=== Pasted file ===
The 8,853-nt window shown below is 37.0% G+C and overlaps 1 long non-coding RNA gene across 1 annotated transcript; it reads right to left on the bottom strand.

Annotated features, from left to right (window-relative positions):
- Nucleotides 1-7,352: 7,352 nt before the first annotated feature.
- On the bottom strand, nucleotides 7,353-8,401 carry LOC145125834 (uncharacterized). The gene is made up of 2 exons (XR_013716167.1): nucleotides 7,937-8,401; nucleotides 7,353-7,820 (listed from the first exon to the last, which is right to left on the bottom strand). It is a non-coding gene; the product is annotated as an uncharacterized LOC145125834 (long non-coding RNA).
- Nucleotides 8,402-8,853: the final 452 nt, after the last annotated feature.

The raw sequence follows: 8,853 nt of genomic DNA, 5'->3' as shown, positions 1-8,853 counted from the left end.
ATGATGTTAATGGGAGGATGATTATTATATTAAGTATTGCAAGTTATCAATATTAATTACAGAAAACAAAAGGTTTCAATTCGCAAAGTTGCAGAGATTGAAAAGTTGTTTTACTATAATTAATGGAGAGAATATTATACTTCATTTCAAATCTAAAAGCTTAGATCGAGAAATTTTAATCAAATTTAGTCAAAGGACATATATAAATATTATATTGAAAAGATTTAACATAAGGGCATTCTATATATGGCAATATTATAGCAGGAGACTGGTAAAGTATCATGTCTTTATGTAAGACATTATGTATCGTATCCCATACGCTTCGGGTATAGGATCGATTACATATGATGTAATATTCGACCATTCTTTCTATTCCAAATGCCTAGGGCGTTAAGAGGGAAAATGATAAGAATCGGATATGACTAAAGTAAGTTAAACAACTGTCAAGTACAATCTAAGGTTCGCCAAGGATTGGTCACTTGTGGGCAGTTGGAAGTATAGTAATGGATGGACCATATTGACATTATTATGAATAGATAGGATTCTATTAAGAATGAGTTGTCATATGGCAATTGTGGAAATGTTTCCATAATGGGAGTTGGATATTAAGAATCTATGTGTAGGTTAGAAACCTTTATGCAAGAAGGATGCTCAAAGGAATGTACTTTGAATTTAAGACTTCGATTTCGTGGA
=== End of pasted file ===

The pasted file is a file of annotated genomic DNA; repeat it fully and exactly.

The 8,853-nt window shown below is 37.0% G+C and overlaps 1 long non-coding RNA gene across 1 annotated transcript; it reads right to left on the bottom strand.

Annotated features, from left to right (window-relative positions):
- Nucleotides 1-7,352: 7,352 nt before the first annotated feature.
- On the bottom strand, nucleotides 7,353-8,401 carry LOC145125834 (uncharacterized). The gene is made up of 2 exons (XR_013716167.1): nucleotides 7,937-8,401; nucleotides 7,353-7,820 (listed from the first exon to the last, which is right to left on the bottom strand). It is a non-coding gene; the product is annotated as an uncharacterized LOC145125834 (long non-coding RNA).
- Nucleotides 8,402-8,853: the final 452 nt, after the last annotated feature.

The raw sequence follows: 8,853 nt of genomic DNA, 5'->3' as shown, positions 1-8,853 counted from the left end.
ATGATGTTAATGGGAGGATGATTATTATATTAAGTATTGCAAGTTATCAATATTAATTACAGAAAACAAAAGGTTTCAATTCGCAAAGTTGCAGAGATTGAAAAGTTGTTTTACTATAATTAATGGAGAGAATATTATACTTCATTTCAAATCTAAAAGCTTAGATCGAGAAATTTTAATCAAATTTAGTCAAAGGACATATATAAATATTATATTGAAAAGATTTAACATAAGGGCATTCTATATATGGCAATATTATAGCAGGAGACTGGTAAAGTATCATGTCTTTATGTAAGACATTATGTATCGTATCCCATACGCTTCGGGTATAGGATCGATTACATATGATGTAATATTCGACCATTCTTTCTATTCCAAATGCCTAGGGCGTTAAGAGGGAAAATGATAAGAATCGGATATGACTAAAGTAAGTTAAACAACTGTCAAGTACAATCTAAGGTTCGCCAAGGATTGGTCACTTGTGGGCAGTTGGAAGTATAGTAATGGATGGACCATATTGACATTATTATGAATAGATAGGATTCTATTAAGAATGAGTTGTCATATGGCAATTGTGGAAATGTTTCCATAATGGGAGTTGGATATTAAGAATCTATGTGTAGGTTAGAAACCTTTATGCAAGAAGGATGCTCAAAGGAATGTACTTTGAATTTAAGACTTCGATTTCGTGGA